I’ve been putting off my visit to the endo’s office.
Not only because I don’t see the need to make any changes, but because I’ve been slacking off about keeping in touch with her and communicating about where I am in my diabetes management.
Really, I don’t see the need to go spend time (or co-pay) at a visit where I’m going to hear the scripted questions of “Why are you so high?” and “What’s standing in your way?”
Yes, I appreciate the discussion, and that she wants to know what’s up, how she can help…
So, just as Allison reported not long ago, I’m playing diabetes hookie. I’ve honestly just been avoiding the same old song and dance that leaves us tip-toeing around the edges of the dance floor without really knowing the steps.
This month’s DSMA Blog Carnival topic got me thinking about this, in which we were asked to explore a question from the May 30th session on “Tips & Tricks for Visiting Your Doctor.” Specifically, do we get nervous or stressed about having to go to the endo/doc appointment, and the reasons for that.
For the record: it’s not that I am nervous or stressed about going to see my endo. I just don’t see the point right now. What needs to happen has nothing to do with my endo or CDE — it’s all me.
My blood sugars aren’t in range — I know that just by looking at my meter. Hell, I don’t even have to look at my meter. Or my crazy glu-coaster CGM graphs. It’s clear how I’m doing. There’s nothing a doctor can say or do to motivate me or change my behavior, honestly. So let’s not waste each other’s time.
Thinking back, I have been nervous about appointments in the past and I probably will be again. I get nervous when I’m really trying hard on the D-management front and am highly anticipating my latest A1C result to somehow “justify” that I’ve been doing a “good” job (completely recognizing that I’m sidestepping the issue of A1C reliance and allowing numbers to define how I feel…).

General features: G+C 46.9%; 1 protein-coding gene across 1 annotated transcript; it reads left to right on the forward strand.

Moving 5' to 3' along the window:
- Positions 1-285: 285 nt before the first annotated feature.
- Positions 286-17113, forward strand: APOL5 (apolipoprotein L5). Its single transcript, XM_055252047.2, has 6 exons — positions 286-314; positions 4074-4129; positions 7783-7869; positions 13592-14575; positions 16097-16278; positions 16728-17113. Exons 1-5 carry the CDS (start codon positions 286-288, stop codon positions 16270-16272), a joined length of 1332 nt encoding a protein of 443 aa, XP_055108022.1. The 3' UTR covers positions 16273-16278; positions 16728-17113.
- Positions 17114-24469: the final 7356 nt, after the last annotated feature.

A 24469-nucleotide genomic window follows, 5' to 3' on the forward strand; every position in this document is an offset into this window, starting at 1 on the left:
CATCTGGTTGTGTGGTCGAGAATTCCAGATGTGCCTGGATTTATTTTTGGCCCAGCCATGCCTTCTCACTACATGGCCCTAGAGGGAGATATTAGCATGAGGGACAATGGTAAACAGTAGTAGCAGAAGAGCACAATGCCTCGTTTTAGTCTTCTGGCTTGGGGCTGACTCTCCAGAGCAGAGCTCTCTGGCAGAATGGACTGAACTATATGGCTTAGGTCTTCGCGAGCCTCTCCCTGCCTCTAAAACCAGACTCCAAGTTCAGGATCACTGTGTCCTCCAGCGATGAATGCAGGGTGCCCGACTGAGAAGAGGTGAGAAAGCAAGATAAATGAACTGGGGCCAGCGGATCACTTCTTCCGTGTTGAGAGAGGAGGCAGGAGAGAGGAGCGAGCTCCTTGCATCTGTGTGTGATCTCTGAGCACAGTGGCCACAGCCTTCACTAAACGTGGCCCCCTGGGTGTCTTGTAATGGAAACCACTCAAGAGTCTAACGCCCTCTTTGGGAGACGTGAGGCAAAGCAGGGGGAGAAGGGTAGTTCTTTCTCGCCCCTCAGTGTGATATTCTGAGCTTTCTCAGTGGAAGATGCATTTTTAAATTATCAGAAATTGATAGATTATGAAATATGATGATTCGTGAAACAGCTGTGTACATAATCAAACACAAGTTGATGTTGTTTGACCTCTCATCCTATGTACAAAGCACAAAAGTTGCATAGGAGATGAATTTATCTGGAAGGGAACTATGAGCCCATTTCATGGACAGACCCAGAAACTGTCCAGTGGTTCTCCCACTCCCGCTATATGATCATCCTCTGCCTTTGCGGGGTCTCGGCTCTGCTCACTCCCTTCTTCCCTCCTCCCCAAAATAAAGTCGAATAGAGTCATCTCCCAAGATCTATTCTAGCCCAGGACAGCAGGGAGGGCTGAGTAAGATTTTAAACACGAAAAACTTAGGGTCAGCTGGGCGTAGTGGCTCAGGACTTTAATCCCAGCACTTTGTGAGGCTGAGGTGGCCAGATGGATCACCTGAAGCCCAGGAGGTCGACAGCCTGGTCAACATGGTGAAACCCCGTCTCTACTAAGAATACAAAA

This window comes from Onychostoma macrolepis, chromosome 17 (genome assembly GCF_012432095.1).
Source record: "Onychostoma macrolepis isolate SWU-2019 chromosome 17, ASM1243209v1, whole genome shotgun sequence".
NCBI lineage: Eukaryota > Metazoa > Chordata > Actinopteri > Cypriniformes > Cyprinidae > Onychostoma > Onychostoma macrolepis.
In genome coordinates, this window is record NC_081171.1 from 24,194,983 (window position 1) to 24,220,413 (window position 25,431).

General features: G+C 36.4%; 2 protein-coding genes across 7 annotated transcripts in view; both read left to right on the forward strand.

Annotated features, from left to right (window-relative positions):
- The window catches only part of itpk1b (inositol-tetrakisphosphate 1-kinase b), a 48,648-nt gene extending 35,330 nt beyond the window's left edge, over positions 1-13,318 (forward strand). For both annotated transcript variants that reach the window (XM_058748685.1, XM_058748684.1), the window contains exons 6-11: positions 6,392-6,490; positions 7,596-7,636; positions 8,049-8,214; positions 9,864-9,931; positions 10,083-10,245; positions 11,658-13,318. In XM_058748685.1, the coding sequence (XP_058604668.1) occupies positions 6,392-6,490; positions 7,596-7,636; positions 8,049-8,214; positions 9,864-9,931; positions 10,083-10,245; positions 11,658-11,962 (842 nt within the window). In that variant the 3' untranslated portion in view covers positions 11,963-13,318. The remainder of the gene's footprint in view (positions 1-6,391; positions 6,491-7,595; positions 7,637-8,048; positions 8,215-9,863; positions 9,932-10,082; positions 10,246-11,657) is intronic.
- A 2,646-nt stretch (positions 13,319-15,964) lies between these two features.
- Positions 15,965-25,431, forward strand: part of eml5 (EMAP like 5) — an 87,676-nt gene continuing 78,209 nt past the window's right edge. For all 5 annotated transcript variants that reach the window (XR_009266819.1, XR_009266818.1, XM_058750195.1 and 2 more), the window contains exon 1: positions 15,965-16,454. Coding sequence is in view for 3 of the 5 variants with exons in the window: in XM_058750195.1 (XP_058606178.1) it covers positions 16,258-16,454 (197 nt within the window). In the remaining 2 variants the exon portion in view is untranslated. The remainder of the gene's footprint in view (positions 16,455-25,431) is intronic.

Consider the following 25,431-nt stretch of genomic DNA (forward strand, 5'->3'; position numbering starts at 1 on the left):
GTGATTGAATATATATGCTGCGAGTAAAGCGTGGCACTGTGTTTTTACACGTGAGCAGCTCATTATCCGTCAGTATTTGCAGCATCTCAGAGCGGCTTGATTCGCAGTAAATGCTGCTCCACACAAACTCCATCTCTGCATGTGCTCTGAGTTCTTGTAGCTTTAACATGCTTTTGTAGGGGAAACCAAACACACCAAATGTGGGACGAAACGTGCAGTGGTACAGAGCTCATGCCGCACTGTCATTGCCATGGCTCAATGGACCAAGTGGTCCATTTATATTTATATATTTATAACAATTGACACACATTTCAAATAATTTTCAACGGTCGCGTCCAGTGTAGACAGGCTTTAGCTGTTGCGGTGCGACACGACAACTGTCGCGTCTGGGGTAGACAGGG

Maybe nothing, since we’re talking about our own feelings on getting results handed to us. Nothing changes that.
Some say they need to make it less “scary,” or just “talk to us as people and not textbook patients.” Yes, I suppose those are important approaches, I’d agree.
Actually, one of the most creative ideas I’ve heard on this topic comes from Dr. Bill Polonsky of the Diabetes Behavioral Institute in San Diego, who mentioned at an ADA Scientific Sessions panel discussion recently that his clinic is now giving out stickers reminding people with diabetes that numbers aren’t statements of self-worth; the stickers say, “It’s Just A Number!” To me, that’s one of the best things any endo or CDE can do — remind us that it IS just a number, that the context is important, and it shouldn’t make us feel defeated or worthless.
Short of that, I think it comes down to each one of us individually to find whatever motivation we need to hit the endo’s office. Even if that means hearing what you’ve been trying to avoid. Bottom line is there’s no magic bullet; I guess you’ve got to make like Nike and “just do it.”
With that in mind, I need to schedule my appointment. It’s time to face the music and dance.
Note: This post is our entry in the June 2012 DSMA Blog Carnival. If you’d like to participate too, you can get all of the information you need right here.